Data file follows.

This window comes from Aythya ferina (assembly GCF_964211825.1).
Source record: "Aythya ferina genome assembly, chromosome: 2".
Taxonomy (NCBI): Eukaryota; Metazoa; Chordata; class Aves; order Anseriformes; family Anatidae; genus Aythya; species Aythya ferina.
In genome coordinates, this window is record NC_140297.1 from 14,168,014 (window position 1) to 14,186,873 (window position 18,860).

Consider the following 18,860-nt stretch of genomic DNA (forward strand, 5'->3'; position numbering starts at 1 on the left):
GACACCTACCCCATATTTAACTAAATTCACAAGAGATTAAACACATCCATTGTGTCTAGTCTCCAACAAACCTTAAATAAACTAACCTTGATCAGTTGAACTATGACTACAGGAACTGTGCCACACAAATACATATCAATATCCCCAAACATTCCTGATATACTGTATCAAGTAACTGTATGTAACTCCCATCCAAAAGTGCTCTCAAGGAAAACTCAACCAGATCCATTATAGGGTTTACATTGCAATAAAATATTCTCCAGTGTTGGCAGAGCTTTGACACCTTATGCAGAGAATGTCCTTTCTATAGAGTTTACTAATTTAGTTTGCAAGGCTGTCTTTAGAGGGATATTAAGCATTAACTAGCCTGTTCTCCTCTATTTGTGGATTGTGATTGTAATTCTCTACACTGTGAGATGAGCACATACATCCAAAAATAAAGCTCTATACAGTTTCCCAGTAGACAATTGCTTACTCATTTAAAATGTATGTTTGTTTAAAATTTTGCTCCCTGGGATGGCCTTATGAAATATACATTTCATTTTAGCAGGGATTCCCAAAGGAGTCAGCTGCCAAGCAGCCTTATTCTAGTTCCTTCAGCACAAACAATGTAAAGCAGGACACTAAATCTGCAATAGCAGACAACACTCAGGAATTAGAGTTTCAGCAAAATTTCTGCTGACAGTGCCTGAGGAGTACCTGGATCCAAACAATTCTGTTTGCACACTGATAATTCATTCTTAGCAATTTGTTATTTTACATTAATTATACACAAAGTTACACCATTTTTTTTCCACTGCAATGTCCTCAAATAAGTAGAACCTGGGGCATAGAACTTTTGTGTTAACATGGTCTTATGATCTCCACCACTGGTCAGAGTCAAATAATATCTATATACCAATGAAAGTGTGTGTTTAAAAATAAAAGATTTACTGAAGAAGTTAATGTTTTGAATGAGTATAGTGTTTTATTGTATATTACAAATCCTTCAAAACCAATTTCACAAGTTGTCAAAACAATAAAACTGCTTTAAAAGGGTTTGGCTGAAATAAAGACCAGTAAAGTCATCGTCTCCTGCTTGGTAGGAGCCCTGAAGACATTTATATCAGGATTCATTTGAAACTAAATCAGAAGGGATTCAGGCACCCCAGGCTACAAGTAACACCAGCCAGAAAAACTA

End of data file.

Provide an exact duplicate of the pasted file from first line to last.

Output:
This window comes from Aythya ferina (assembly GCF_964211825.1).
Source record: "Aythya ferina genome assembly, chromosome: 2".
Taxonomy (NCBI): Eukaryota; Metazoa; Chordata; class Aves; order Anseriformes; family Anatidae; genus Aythya; species Aythya ferina.
In genome coordinates, this window is record NC_140297.1 from 14,168,014 (window position 1) to 14,186,873 (window position 18,860).

Consider the following 18,860-nt stretch of genomic DNA (forward strand, 5'->3'; position numbering starts at 1 on the left):
GACACCTACCCCATATTTAACTAAATTCACAAGAGATTAAACACATCCATTGTGTCTAGTCTCCAACAAACCTTAAATAAACTAACCTTGATCAGTTGAACTATGACTACAGGAACTGTGCCACACAAATACATATCAATATCCCCAAACATTCCTGATATACTGTATCAAGTAACTGTATGTAACTCCCATCCAAAAGTGCTCTCAAGGAAAACTCAACCAGATCCATTATAGGGTTTACATTGCAATAAAATATTCTCCAGTGTTGGCAGAGCTTTGACACCTTATGCAGAGAATGTCCTTTCTATAGAGTTTACTAATTTAGTTTGCAAGGCTGTCTTTAGAGGGATATTAAGCATTAACTAGCCTGTTCTCCTCTATTTGTGGATTGTGATTGTAATTCTCTACACTGTGAGATGAGCACATACATCCAAAAATAAAGCTCTATACAGTTTCCCAGTAGACAATTGCTTACTCATTTAAAATGTATGTTTGTTTAAAATTTTGCTCCCTGGGATGGCCTTATGAAATATACATTTCATTTTAGCAGGGATTCCCAAAGGAGTCAGCTGCCAAGCAGCCTTATTCTAGTTCCTTCAGCACAAACAATGTAAAGCAGGACACTAAATCTGCAATAGCAGACAACACTCAGGAATTAGAGTTTCAGCAAAATTTCTGCTGACAGTGCCTGAGGAGTACCTGGATCCAAACAATTCTGTTTGCACACTGATAATTCATTCTTAGCAATTTGTTATTTTACATTAATTATACACAAAGTTACACCATTTTTTTTCCACTGCAATGTCCTCAAATAAGTAGAACCTGGGGCATAGAACTTTTGTGTTAACATGGTCTTATGATCTCCACCACTGGTCAGAGTCAAATAATATCTATATACCAATGAAAGTGTGTGTTTAAAAATAAAAGATTTACTGAAGAAGTTAATGTTTTGAATGAGTATAGTGTTTTATTGTATATTACAAATCCTTCAAAACCAATTTCACAAGTTGTCAAAACAATAAAACTGCTTTAAAAGGGTTTGGCTGAAATAAAGACCAGTAAAGTCATCGTCTCCTGCTTGGTAGGAGCCCTGAAGACATTTATATCAGGATTCATTTGAAACTAAATCAGAAGGGATTCAGGCACCCCAGGCTACAAGTAACACCAGCCAGAAAAACTA